Over the next 2 years, I along with 35 other brave souls will be testing all our cranial might to achieve this lofty accolade and join the ranks of Britain’s guiding Order of the Garter (ask me what the Order of the Garter actually is and thanks to the course I will now be able to talk to you at length about it).

I’ll be keeping you posted along the way about all our escapades to faraway places such as Bath and Warwick and how we get on with the dreaded coach pano practices (that’s panoramic to you and me) where we are launched centre stage onto a coach and expected to deliver a crisp, clear and entertaining commentary on whatever may be outside. The first one really wasn’t that bad, honest!

If you have the slightest inkling that you may too one day wish to join us in entertaining the millions who visit London & Britain each year to enjoy our fabulous heritage then stay tuned!

What a group!

One of the greatest things about Blue badge training is that you have another chance in your life to be in a great group. This feeling brought me back to my undergraduate and high school time that when we got all different kinds of tasks which need group working together. During Blue badge training, you don’t do group presentation, but it’s much more than that.

We have in our group 4 different nationalities, half male and half female, wide range of age from 20s to 60s. It seems to be a rather complicated combination to blend well together, however with our senior group leaders Sean and Barry leading the way, setting the good examples and contributing a large amount of knowledge and the rest of us following the right direction, every Saturday practice has turned out to be in great atmosphere! To be honest, the thought of trying not to lag behind the group has now become the ultimate driving force of my Blue badge learning now instead of passing the exam. This group has made me feel that the process of training is really enjoyable and full of good memory.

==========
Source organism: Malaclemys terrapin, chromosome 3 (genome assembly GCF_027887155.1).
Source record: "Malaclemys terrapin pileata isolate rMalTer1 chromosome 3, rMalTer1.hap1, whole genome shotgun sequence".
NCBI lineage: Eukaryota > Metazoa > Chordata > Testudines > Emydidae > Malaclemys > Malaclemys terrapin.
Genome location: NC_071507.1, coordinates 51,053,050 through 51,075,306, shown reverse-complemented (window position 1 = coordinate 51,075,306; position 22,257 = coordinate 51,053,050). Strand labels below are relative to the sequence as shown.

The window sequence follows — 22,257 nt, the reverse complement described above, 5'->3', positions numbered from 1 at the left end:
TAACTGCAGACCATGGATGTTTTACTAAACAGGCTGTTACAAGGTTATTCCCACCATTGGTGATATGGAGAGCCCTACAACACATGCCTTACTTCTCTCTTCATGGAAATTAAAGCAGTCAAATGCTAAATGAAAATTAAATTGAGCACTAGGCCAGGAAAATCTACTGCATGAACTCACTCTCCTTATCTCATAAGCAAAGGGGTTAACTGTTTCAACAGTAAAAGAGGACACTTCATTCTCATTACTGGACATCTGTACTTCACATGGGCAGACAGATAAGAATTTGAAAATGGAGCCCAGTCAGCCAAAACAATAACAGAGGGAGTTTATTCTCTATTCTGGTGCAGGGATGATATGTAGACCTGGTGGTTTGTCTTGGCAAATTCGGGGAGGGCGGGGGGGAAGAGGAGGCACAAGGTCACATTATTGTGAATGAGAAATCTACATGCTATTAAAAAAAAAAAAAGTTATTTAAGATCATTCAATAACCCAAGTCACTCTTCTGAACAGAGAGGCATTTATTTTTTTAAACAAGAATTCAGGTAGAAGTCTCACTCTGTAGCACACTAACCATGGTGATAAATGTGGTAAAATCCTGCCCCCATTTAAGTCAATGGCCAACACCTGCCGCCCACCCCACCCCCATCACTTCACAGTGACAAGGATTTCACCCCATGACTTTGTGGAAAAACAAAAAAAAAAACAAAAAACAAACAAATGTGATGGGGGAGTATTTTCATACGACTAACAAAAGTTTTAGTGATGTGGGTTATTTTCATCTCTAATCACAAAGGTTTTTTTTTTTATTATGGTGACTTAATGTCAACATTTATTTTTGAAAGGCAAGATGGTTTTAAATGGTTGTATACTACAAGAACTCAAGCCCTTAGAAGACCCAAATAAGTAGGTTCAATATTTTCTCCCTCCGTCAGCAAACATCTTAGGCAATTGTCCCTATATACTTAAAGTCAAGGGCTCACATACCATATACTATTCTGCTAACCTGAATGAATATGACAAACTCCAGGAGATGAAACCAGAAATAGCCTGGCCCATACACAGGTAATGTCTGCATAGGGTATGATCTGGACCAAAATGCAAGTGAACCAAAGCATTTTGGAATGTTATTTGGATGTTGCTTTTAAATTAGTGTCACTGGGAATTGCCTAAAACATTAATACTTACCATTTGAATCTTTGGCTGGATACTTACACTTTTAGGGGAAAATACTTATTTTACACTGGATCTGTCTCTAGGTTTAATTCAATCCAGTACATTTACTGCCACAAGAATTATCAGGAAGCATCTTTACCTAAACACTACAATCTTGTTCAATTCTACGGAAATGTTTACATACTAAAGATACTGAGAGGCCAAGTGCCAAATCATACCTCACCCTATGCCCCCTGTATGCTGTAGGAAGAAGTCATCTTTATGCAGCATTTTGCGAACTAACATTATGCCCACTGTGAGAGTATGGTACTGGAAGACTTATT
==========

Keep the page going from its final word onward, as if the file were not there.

Last week we had our first formal group meal at Rob’s new home. Great food and interesting game about the famous people who have connection with East London. Non-stop BBG training!

My New York adventure

Hi, my name is Nathalie and this will be my first blog post on here. I will write about my big adventure I was able to do earlier this summer, thanks to Go Make It Happen.

I have very recently finished my undergraduate degree in Tourism Management at Bournemouth University. Back in 2012, I was diagnosed with cancer and had to take over a year out for treatments etc. Despite this I did decide to return to university and although it has taken me longer than I intended to, I am immensely proud to have had the strength to go back. I have a great interest in the tourism industry, but with a particular passion for disaster management. For those unfamiliar with this concept, disaster management is essentially the management of responsibilities and resources to lessen the impact of disasters. So when I retuned to uni I was dedicated to work towards getting a foot in this particular field. As a result, I was accepted on to an international diploma course in Humanitarian Assistance at Fordham University, New York. The course was run by the Centre for International Humanitarian Cooperation.

It was a four week long and very intensive course, and one of the best experiences of my life. Being in New York for four weeks alone was incredible, but the knowledge I gained, the people I met and the confidence boost it gave me was invaluable. Our tutors were all very experienced from the field and we had many guest lectures from organisations such as the UN and various NGO’s. My fellow students also came from all over the world with individual knowledge and experience from the field. I was surrounded by so many inspiring people and the experience I gained by just being in this environment will stay with me for a very long time.